With its overtly LGBTQ characters, Tomoe Gozen was also a kindred spirit to the classic RPG works Deeds of the Ever-Glorious and the Tekumel Sourcebook by M.A.R. Barker. It might be an exaggeration to say that these works are the reason I am alive today. All I can say with any certainty is that they were among the very few things that sustained me in the days when I was struggling to come out. Back then positive representations of LGBTQ persons were few and far between - in both SF&F and gaming.
But Ou Lu Khen and the Beautiful Madwoman (there, I typed the title for the first time without writing "Beautiful Swordswoman"!) is very different from the other Salmonson novels that I'very read. The other novels are written in the terse style familiar to readers of swords & sorcery. Ou Lu Khen's style is more meditative, reflective, lyrical, and descriptive.
It takes its time going places.
But it does go places, and that's not always something that happens (for me) in stories about unrequited (or almost-unrequited) love. The novel is very intentionally an exploration of human suffering. It takes the form of a quest - really, five different characters' quests - or three journeys along the same path.
On these journeys, we encounter a river serpent, a giant frog monster, a winged demon that calls itself Garuda, a weretiger, a Naga, and an incarnation of Ganesh. We wander inside a vast, iconic ancient-ruined-city-as-dungeon. In a moment of transformation, we meet a bodhisattva, a place in which the novel reminded me of another enlightenment occurring long after (and long before) the novel was written.
People interested in Buddhism and fans of Hmong forest tales are in for a treat.
Sunday, June 19, 2016
I ran two games for Free RPG Day. The first was "Slugfest," using Lamentations of the Flame Princess. This was my first time running Lamentations, which is a pretty crisp little retroclone. The PCs were members of La Compania, a private mercenary company in the pay of the Viceroy of New Spain.
I was pretty proud of the PCs that I created for the game (eight created, five used), which included one based on Lance Hendrickson's "Bishop", another based on the notorious historical figure Malinche (didn't get played), and another a member of the von Bek family (I often have a von Bek or another of the Moorcockian-Hal Duncanian lines of Champions in my games).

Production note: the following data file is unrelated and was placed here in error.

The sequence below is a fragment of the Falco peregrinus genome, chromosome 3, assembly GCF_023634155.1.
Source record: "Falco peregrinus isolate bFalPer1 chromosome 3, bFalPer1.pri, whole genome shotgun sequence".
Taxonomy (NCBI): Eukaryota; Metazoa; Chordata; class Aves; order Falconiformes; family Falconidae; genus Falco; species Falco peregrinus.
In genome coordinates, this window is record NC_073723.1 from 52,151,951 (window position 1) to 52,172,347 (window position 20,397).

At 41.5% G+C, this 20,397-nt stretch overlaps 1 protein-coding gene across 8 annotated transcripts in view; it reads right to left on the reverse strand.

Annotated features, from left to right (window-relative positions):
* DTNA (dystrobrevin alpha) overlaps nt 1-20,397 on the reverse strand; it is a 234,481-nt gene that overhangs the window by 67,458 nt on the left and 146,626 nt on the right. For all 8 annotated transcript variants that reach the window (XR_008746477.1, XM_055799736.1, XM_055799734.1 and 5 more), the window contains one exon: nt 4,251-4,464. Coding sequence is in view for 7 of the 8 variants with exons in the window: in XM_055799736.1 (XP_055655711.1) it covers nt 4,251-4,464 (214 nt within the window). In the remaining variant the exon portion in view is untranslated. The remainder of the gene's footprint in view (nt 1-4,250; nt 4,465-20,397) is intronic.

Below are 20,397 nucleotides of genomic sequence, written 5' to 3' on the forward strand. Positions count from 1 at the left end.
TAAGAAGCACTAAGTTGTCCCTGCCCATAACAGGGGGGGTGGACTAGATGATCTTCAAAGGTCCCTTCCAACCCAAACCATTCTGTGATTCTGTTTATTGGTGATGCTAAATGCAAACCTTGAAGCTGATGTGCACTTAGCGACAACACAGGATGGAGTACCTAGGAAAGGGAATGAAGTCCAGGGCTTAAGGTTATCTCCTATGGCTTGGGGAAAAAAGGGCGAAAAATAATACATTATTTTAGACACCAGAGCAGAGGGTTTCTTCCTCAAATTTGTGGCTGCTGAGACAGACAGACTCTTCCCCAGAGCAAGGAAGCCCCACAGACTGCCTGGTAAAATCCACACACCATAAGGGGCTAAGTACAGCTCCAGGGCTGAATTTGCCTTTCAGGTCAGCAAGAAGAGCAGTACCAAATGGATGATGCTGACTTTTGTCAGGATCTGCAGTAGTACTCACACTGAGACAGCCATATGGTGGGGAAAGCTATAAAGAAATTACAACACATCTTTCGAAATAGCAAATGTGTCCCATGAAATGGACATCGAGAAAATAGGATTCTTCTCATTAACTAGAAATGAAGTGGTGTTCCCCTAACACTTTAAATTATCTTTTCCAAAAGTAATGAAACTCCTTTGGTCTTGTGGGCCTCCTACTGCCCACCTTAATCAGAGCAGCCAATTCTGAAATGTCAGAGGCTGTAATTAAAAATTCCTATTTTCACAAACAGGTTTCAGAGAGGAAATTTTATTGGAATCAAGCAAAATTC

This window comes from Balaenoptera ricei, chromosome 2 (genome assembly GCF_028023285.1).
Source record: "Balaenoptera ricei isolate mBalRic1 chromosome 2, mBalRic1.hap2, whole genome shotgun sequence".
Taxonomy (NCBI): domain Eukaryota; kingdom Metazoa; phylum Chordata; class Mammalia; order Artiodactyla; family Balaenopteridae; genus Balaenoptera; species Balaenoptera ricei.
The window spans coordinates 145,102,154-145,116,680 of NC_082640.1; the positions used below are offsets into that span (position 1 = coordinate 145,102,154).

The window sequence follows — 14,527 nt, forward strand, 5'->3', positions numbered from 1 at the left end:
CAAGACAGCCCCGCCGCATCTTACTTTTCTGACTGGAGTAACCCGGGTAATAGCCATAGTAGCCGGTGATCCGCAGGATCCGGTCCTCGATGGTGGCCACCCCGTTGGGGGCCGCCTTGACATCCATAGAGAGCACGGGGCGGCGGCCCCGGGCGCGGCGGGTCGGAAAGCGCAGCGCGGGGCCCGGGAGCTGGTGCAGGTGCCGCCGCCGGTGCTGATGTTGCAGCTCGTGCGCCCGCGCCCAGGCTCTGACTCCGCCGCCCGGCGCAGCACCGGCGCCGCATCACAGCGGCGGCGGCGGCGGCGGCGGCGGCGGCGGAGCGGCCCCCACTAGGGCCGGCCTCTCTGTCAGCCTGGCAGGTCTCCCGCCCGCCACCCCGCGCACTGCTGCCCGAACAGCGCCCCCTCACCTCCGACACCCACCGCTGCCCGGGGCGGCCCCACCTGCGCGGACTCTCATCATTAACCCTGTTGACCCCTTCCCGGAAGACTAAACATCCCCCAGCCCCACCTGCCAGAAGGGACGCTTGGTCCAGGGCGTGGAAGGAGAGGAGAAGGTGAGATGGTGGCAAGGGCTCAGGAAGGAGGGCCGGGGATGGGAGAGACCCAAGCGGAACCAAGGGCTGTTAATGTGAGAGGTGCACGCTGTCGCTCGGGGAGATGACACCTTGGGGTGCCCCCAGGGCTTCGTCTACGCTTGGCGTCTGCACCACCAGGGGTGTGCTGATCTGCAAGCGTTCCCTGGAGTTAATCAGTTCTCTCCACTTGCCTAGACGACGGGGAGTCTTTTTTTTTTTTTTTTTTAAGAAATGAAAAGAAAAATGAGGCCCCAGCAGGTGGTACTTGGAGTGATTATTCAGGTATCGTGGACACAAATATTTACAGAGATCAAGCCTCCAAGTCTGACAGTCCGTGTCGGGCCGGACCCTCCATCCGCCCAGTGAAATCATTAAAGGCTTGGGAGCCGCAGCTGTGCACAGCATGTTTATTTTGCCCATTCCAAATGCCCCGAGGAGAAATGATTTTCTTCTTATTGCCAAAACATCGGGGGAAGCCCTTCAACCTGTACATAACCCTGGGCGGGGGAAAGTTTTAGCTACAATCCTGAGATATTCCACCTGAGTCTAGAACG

They PCs entered a Smoking Mirror Engine beneath an ancient shrine to an ur-Lord Tezcatlipoca in the long-abandoned city of Teotihuacan, and proceeded though a series of Engine gate links to alien worlds. First they were surprised coming out of a gate by Octovoidal Transvectors, and later had an encounter with some Achernarians investigating a crashed starship module.
The mood shifted from grim SF to goofy Slugfest shortly thereafter. The slug minis up above are Garganta-Slugs from the Hereticwerks blog, as were the Octovoidal Transvectors and the Achernarians, who have been recurrent characters in a number of my Fate, Dr Who, and old school SF games.
The Slugs sourcebook for Free RPG Day has great illustration (with typical, not-for-children LoTFP flourishes). But I don't really see the "gaming revolution" promised in its introduction and the re-release hype. There's a difference between revolution and revolt, which is why both punk and metal were ultimately dead ends, but persist as simulacra. I'll leave it there.
Saturday, June 4, 2016
I am not sure whether it was Lee Gold's Land of the Rising Sun RPG, or Jessica Amanda Salmonson's novel Tomoe Gozen where I first learned of the rapid draw-strike-sheathe sword art of iaijutsu, but the novel ends with a moving dueling scene as ably depicted above by Wendy Adrian Shultz. (I love her illustration, and I believe she also illustrated Phyllis Ann Karr's Wildwraith's Last Battle).
It's a moving scene - particularly the aftermath of the duel.
Prior to the Epilog, which is where the duel occurs, the third part of the book deals with a mishap at sea, and adventures on a mysterious island. There is a memorable sex scene (among many other things). So I am not sure how I had forgotten this part of the book entirely.
Or had I?
You see, in our recent Ryuutama RPG games, I had created a setting called The Sinking Lands, which served as an alternate setting which allowed Rachel to play from time-to-time rather than GM. I had thought that this setting was more influenced (if anything) by the swampy landscape in C.J. Cherryh's Gate of Ivrel but now that I have re-read the third part of Tomoe Gozen, I notice a couple of supernatural similarities (for clues, seek the Labels to this post).
There's no failed marriage though.